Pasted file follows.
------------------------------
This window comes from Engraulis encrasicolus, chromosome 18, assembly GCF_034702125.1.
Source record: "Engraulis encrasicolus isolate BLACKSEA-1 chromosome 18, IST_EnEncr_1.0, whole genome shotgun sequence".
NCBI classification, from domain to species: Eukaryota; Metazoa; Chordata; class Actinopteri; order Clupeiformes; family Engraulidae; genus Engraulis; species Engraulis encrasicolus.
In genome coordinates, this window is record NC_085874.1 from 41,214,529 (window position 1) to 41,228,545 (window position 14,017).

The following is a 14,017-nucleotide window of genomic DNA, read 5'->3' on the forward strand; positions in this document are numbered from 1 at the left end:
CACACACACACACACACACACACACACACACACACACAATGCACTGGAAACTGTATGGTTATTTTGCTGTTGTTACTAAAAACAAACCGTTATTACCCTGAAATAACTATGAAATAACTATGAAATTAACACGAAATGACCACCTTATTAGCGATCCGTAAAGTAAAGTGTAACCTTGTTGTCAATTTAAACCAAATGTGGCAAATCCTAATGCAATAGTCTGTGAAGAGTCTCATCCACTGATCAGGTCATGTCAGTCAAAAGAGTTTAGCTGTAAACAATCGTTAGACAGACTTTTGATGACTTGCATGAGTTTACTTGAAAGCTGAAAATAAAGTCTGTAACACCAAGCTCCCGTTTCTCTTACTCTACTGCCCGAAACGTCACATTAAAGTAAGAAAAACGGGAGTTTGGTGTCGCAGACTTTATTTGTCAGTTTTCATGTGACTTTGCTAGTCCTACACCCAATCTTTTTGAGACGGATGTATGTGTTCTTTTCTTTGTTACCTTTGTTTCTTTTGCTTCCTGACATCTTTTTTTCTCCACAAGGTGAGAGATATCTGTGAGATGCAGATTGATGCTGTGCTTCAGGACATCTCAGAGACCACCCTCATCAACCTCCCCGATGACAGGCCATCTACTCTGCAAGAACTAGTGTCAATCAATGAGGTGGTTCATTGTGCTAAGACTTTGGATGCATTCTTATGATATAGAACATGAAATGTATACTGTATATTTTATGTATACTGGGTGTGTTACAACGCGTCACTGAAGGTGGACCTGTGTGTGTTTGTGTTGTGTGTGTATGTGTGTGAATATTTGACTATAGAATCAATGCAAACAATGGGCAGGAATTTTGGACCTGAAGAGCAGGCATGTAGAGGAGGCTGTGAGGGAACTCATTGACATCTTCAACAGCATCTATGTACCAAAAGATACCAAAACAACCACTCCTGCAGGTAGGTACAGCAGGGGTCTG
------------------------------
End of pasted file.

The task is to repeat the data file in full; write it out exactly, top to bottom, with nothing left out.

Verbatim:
This window comes from Engraulis encrasicolus, chromosome 18, assembly GCF_034702125.1.
Source record: "Engraulis encrasicolus isolate BLACKSEA-1 chromosome 18, IST_EnEncr_1.0, whole genome shotgun sequence".
NCBI classification, from domain to species: Eukaryota; Metazoa; Chordata; class Actinopteri; order Clupeiformes; family Engraulidae; genus Engraulis; species Engraulis encrasicolus.
In genome coordinates, this window is record NC_085874.1 from 41,214,529 (window position 1) to 41,228,545 (window position 14,017).

The following is a 14,017-nucleotide window of genomic DNA, read 5'->3' on the forward strand; positions in this document are numbered from 1 at the left end:
CACACACACACACACACACACACACACACACACACACAATGCACTGGAAACTGTATGGTTATTTTGCTGTTGTTACTAAAAACAAACCGTTATTACCCTGAAATAACTATGAAATAACTATGAAATTAACACGAAATGACCACCTTATTAGCGATCCGTAAAGTAAAGTGTAACCTTGTTGTCAATTTAAACCAAATGTGGCAAATCCTAATGCAATAGTCTGTGAAGAGTCTCATCCACTGATCAGGTCATGTCAGTCAAAAGAGTTTAGCTGTAAACAATCGTTAGACAGACTTTTGATGACTTGCATGAGTTTACTTGAAAGCTGAAAATAAAGTCTGTAACACCAAGCTCCCGTTTCTCTTACTCTACTGCCCGAAACGTCACATTAAAGTAAGAAAAACGGGAGTTTGGTGTCGCAGACTTTATTTGTCAGTTTTCATGTGACTTTGCTAGTCCTACACCCAATCTTTTTGAGACGGATGTATGTGTTCTTTTCTTTGTTACCTTTGTTTCTTTTGCTTCCTGACATCTTTTTTTCTCCACAAGGTGAGAGATATCTGTGAGATGCAGATTGATGCTGTGCTTCAGGACATCTCAGAGACCACCCTCATCAACCTCCCCGATGACAGGCCATCTACTCTGCAAGAACTAGTGTCAATCAATGAGGTGGTTCATTGTGCTAAGACTTTGGATGCATTCTTATGATATAGAACATGAAATGTATACTGTATATTTTATGTATACTGGGTGTGTTACAACGCGTCACTGAAGGTGGACCTGTGTGTGTTTGTGTTGTGTGTGTATGTGTGTGAATATTTGACTATAGAATCAATGCAAACAATGGGCAGGAATTTTGGACCTGAAGAGCAGGCATGTAGAGGAGGCTGTGAGGGAACTCATTGACATCTTCAACAGCATCTATGTACCAAAAGATACCAAAACAACCACTCCTGCAGGTAGGTACAGCAGGGGTCTG